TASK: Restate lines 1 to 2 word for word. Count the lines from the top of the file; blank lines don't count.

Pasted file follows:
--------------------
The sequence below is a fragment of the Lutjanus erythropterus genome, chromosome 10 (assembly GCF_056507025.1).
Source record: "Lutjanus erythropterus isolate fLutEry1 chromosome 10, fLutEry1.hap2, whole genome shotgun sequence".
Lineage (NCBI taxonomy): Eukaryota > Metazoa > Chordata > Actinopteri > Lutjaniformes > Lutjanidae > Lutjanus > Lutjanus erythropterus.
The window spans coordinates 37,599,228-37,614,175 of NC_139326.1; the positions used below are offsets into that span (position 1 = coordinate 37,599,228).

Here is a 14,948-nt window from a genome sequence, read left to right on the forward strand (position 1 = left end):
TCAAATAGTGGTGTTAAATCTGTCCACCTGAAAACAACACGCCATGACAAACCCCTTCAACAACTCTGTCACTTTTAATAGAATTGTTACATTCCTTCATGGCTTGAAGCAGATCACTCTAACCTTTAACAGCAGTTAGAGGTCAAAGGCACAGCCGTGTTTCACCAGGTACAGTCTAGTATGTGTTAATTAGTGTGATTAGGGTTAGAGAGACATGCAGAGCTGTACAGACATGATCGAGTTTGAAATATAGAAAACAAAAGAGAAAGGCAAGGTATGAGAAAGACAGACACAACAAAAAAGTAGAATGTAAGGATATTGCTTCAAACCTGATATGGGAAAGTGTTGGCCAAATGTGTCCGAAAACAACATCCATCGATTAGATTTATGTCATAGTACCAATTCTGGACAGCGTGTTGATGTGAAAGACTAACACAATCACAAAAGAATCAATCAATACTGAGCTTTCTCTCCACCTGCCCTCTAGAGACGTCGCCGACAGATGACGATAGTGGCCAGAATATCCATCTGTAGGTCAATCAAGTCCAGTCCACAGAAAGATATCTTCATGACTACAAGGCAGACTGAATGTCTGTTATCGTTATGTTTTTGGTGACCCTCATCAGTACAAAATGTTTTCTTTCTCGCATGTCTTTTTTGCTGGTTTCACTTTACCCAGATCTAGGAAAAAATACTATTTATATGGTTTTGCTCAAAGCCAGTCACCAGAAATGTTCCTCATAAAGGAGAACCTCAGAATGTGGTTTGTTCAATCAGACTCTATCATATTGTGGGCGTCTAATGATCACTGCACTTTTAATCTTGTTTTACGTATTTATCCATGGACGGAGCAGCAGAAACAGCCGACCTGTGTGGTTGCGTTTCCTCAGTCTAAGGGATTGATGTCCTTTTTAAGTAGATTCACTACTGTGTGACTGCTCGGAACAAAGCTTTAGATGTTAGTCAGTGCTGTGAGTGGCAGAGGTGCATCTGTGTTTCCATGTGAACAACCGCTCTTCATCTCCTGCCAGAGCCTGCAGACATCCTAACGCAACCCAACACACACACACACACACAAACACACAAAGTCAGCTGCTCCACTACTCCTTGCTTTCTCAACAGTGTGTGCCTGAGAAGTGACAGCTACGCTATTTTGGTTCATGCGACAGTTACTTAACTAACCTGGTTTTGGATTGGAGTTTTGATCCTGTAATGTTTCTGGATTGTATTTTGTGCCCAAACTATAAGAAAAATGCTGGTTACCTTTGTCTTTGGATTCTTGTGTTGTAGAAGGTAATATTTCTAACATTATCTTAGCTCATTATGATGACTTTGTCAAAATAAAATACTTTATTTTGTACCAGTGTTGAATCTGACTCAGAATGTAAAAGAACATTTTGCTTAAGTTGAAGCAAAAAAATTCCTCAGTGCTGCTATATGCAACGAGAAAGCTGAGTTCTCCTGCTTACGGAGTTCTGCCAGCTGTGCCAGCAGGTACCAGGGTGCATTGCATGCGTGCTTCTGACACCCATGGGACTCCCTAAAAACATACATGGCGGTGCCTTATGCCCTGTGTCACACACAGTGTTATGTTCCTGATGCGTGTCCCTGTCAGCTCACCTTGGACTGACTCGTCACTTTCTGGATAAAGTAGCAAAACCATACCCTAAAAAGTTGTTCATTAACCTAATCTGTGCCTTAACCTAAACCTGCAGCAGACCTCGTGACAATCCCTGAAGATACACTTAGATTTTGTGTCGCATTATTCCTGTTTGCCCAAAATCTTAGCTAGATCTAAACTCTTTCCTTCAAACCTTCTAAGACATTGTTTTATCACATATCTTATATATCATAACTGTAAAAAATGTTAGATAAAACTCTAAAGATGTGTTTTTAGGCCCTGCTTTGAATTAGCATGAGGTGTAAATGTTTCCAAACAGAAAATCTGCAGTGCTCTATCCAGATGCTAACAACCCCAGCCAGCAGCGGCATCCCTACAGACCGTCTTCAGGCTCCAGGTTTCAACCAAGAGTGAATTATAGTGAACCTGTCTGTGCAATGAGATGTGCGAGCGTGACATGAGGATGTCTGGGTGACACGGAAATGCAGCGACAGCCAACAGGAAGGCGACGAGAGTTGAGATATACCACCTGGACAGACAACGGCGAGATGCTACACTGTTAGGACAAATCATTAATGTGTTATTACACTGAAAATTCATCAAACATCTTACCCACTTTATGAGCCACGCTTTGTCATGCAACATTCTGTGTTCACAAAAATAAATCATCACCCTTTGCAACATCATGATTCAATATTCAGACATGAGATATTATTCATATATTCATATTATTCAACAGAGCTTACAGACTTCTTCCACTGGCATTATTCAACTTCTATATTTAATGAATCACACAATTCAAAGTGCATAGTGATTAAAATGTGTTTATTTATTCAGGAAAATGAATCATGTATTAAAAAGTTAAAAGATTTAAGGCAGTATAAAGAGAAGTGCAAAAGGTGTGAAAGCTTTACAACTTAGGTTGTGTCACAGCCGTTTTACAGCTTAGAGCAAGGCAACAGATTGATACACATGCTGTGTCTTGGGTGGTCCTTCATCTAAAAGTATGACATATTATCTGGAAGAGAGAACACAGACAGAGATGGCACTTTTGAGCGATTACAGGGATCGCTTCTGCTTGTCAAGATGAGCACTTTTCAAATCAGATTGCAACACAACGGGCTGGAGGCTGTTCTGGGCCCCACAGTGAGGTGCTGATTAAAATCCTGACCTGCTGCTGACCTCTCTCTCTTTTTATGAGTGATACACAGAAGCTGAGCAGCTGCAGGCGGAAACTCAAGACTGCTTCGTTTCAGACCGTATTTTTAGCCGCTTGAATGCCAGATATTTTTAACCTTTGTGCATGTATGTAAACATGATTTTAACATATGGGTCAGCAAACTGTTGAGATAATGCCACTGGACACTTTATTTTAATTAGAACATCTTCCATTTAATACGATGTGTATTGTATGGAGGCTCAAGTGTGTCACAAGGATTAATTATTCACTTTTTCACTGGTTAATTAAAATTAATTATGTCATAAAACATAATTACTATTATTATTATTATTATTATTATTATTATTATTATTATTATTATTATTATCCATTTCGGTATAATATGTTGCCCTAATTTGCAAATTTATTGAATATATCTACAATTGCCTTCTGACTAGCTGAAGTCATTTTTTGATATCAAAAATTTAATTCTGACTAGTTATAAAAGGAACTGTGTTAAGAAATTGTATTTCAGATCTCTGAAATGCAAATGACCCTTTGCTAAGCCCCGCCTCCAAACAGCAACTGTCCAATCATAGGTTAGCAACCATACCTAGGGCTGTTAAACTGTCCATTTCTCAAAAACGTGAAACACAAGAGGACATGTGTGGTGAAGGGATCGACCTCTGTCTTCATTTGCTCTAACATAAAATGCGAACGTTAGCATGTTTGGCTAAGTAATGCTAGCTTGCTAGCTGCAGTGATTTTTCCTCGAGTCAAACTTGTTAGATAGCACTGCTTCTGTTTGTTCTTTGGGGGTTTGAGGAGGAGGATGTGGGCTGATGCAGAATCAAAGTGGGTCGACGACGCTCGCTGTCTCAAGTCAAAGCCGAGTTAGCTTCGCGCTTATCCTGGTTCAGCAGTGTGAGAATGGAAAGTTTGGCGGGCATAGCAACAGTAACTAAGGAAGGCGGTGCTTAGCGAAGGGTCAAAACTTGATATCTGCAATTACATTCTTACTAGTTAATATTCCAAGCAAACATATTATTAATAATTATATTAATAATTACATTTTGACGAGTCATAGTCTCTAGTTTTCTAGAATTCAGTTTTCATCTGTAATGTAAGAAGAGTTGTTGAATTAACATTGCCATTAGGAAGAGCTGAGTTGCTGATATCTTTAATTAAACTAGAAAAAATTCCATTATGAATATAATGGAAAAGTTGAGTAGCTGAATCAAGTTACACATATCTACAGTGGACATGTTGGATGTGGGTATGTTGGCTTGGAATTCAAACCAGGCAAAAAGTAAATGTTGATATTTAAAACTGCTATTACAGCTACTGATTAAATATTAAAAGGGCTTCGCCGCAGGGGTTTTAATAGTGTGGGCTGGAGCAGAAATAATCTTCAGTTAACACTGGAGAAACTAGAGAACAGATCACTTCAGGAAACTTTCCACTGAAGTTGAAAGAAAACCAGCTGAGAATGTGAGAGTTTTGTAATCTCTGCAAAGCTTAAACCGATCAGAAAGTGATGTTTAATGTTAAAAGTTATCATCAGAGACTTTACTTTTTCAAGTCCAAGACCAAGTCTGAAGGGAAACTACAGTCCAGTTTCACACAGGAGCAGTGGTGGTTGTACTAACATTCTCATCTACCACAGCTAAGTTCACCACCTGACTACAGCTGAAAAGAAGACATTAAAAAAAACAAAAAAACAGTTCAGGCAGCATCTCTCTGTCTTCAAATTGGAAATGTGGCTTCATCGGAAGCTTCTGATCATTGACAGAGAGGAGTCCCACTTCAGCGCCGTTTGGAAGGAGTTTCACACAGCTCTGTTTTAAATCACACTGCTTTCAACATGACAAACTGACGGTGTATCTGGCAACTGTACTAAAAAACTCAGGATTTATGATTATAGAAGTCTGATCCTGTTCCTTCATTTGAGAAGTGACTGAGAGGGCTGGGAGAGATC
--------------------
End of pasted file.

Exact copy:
The sequence below is a fragment of the Lutjanus erythropterus genome, chromosome 10 (assembly GCF_056507025.1).
Source record: "Lutjanus erythropterus isolate fLutEry1 chromosome 10, fLutEry1.hap2, whole genome shotgun sequence".